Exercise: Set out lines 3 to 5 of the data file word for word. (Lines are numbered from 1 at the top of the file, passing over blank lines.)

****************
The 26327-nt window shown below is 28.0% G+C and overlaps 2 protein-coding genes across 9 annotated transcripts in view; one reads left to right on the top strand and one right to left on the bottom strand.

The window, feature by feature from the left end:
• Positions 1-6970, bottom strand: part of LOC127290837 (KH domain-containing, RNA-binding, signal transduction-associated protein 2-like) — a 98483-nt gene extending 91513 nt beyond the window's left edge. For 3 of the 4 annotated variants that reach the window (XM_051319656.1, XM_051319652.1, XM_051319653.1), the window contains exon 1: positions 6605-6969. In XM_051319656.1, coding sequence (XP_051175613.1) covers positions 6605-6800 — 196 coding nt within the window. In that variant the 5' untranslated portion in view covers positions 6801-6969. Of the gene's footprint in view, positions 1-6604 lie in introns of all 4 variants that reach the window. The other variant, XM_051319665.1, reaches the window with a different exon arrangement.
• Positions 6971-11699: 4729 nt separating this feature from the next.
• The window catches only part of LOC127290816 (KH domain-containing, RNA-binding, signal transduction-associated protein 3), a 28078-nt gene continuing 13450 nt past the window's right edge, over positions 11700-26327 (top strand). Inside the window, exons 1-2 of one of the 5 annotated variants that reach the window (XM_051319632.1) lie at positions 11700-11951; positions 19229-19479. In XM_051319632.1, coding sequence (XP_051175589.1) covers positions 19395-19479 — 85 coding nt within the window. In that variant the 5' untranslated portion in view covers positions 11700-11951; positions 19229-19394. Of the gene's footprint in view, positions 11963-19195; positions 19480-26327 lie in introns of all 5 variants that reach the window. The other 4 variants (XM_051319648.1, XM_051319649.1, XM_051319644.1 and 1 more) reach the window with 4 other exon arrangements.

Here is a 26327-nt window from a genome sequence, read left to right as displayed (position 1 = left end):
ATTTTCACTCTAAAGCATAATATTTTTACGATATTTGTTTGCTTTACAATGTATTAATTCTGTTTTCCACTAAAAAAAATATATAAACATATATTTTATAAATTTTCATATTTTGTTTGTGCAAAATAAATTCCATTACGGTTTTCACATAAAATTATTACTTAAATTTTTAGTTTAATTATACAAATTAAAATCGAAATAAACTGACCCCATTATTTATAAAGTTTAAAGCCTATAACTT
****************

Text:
• Positions 1-6970, bottom strand: part of LOC127290837 (KH domain-containing, RNA-binding, signal transduction-associated protein 2-like) — a 98483-nt gene extending 91513 nt beyond the window's left edge. For 3 of the 4 annotated variants that reach the window (XM_051319656.1, XM_051319652.1, XM_051319653.1), the window contains exon 1: positions 6605-6969. In XM_051319656.1, coding sequence (XP_051175613.1) covers positions 6605-6800 — 196 coding nt within the window. In that variant the 5' untranslated portion in view covers positions 6801-6969. Of the gene's footprint in view, positions 1-6604 lie in introns of all 4 variants that reach the window. The other variant, XM_051319665.1, reaches the window with a different exon arrangement.
• Positions 6971-11699: 4729 nt separating this feature from the next.
• The window catches only part of LOC127290816 (KH domain-containing, RNA-binding, signal transduction-associated protein 3), a 28078-nt gene continuing 13450 nt past the window's right edge, over positions 11700-26327 (top strand). Inside the window, exons 1-2 of one of the 5 annotated variants that reach the window (XM_051319632.1) lie at positions 11700-11951; positions 19229-19479. In XM_051319632.1, coding sequence (XP_051175589.1) covers positions 19395-19479 — 85 coding nt within the window. In that variant the 5' untranslated portion in view covers positions 11700-11951; positions 19229-19394. Of the gene's footprint in view, positions 11963-19195; positions 19480-26327 lie in introns of all 5 variants that reach the window. The other 4 variants (XM_051319648.1, XM_051319649.1, XM_051319644.1 and 1 more) reach the window with 4 other exon arrangements.